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Dose-response effects of selective serotonin reuptake inhibitor monotherapy for the treatment of depression: systematic review of reviews and meta-narrative synthesis

Johnson, Christopher; Maxwell, Margaret; Williams, Brian; Dougall, Nadine; MacGillivray, Stephen

Authors

Christopher Johnson

Margaret Maxwell

Brian Williams

Stephen MacGillivray



Abstract

Objective: To assess and clarify the relations between selective serotonin reuptake inhibitor (SSRI) dose efficacy, acceptability (early treatment discontinuation (dropouts)), and tolerability (reported adverse drug effects), and critically evaluate methods previously used to examine SSRI dose-response effects for the treatment of depression in adults.

Design: Systematic review of reviews and meta-narrative synthesis.

Data sources: Embase, Medline, PsycINFO, Scopus, and the Cochrane Collaboration library, from 1975 to December 2021. Reference lists of national depression treatment guidelines were systemically searched by hand.

Eligibility criteria for selecting studies: Reviews assessing SSRI monotherapy dose-response effects for the treatment of depression in adults (age ≥18 years) reporting efficacy, acceptability, or tolerability. Reviews meeting inclusion criteria had a high degree of heterogeneity, due to methodological diversity; therefore, a meta-narrative synthesis approach was applied. Standard daily doses were defined as 20 mg citalopram, fluoxetine, paroxetine; 50 mg sertraline; and 10 mg escitalopram. Risk of bias was assessed using the Risk of Bias in Systematic Reviews tool, in line with Cochrane recommendations.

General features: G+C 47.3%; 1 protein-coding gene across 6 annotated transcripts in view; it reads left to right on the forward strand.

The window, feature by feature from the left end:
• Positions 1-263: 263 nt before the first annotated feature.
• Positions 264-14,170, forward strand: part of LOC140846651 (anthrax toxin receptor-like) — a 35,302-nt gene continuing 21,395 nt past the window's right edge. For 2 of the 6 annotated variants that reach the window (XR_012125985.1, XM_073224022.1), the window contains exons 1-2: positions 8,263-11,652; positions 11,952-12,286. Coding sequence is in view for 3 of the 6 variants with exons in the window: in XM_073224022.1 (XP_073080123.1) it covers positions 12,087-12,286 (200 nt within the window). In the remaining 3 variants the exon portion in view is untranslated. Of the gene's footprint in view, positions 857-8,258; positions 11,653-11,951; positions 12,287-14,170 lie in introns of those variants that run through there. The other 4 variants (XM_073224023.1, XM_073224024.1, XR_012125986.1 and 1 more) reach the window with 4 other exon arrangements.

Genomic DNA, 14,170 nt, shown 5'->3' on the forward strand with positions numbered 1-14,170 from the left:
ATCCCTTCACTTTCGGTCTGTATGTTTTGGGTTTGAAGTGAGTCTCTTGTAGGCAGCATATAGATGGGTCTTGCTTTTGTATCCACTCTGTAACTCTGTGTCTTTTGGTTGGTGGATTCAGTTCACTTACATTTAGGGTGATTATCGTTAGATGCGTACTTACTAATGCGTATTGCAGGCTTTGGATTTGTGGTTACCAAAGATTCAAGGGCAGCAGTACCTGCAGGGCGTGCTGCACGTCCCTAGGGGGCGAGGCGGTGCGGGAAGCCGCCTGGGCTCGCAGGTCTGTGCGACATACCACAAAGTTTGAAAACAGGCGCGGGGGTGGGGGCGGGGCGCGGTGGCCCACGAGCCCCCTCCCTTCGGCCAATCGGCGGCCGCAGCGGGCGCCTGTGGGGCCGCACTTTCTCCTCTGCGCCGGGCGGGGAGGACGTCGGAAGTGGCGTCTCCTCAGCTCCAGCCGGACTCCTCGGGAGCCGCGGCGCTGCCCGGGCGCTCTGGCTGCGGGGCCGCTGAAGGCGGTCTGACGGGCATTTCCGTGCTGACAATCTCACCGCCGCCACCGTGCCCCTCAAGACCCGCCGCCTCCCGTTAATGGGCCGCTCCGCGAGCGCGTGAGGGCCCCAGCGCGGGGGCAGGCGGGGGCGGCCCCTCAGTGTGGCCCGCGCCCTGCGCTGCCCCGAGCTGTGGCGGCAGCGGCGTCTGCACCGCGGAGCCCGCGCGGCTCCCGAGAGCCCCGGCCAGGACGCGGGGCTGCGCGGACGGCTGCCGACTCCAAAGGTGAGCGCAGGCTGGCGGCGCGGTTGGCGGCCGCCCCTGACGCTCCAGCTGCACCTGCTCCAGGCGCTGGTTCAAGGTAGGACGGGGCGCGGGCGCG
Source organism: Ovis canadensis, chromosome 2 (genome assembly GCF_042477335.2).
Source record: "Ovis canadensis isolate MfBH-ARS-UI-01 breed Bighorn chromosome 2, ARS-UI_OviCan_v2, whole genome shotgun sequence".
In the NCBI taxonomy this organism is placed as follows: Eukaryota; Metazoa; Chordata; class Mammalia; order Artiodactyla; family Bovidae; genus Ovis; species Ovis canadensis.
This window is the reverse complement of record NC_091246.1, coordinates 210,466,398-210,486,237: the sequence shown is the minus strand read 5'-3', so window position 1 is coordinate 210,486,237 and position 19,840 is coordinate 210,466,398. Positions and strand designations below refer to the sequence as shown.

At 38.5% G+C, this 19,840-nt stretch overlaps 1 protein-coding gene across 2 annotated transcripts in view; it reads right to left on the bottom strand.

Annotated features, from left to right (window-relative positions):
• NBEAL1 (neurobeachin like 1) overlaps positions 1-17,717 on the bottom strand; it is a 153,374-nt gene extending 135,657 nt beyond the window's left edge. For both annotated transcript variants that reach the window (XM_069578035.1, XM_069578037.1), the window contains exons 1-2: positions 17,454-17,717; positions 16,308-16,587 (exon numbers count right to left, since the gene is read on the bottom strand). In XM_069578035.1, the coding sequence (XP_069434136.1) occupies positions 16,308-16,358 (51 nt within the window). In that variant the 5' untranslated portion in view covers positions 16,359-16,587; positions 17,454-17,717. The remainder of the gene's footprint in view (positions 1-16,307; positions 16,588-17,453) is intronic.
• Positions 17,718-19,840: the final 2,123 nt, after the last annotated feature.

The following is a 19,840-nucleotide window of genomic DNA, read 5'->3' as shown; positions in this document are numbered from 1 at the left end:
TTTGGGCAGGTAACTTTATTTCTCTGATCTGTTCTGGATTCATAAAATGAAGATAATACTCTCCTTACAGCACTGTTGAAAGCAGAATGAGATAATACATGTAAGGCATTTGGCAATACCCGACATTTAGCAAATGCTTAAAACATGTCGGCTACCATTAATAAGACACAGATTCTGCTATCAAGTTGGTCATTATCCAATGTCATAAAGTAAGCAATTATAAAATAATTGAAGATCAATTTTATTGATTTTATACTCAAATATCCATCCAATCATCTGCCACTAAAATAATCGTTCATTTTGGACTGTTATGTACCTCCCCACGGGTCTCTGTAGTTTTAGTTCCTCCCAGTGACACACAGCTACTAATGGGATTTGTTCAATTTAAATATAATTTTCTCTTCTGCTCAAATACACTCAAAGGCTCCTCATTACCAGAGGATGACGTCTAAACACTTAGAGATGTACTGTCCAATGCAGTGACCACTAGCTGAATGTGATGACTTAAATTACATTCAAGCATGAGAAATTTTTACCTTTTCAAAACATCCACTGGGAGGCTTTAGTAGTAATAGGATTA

Results: The search identified 9138 records; 387 full text reports were assessed for eligibility, 42 of which matched the inclusion criteria. The majority, 83% (n=35), of reviews included data for studies with a duration of ≤12 weeks (ie, the acute phase of depression treatment). Of 39 reviews assessing efficacy, the majority (n=26) indicated that individual SSRIs and SSRI class demonstrated flat dose-response effects; standard doses were optimal for efficacy. Acceptability or tolerability were assessed in 28 reviews. Higher than standard daily doses were associated with higher dropout rates and a greater incidence of adverse drug effects (eg, nausea, sexual dysfunction, fatigue, anxiety). Despite a range of methods being reported, there was an overall consensus regarding SSRI dose related efficacy, dropouts, and adverse drug effects.

Conclusion: Standard daily doses of SSRIs for the treatment of depression in adults provide a favourable balance between efficacy, acceptability, and tolerability. Patients are encouraged to talk to their prescriber or community pharmacist if they experience adverse effects or have any concerns about their drug treatments.

Journal Article Type Article
Acceptance Date Oct 5, 2022
Online Publication Date Dec 2, 2022
Publication Date 2022-12
Deposit Date Oct 6, 2022
Publicly Available Date Dec 2, 2022
Journal BMJ Medicine
Print ISSN 2754-0413
Publisher BMJ Publishing Group
Peer Reviewed Peer Reviewed
Volume 1
Issue 1
Article Number e000017
DOI https://doi.org/10.1136/bmjmed-2021-000017
Keywords Major depressive disorder; antidepressive agents; serotonin uptake inhibitors; dose-response relationship; systematic review
Public URL http://researchrepository.napier.ac.uk/Output/2928527

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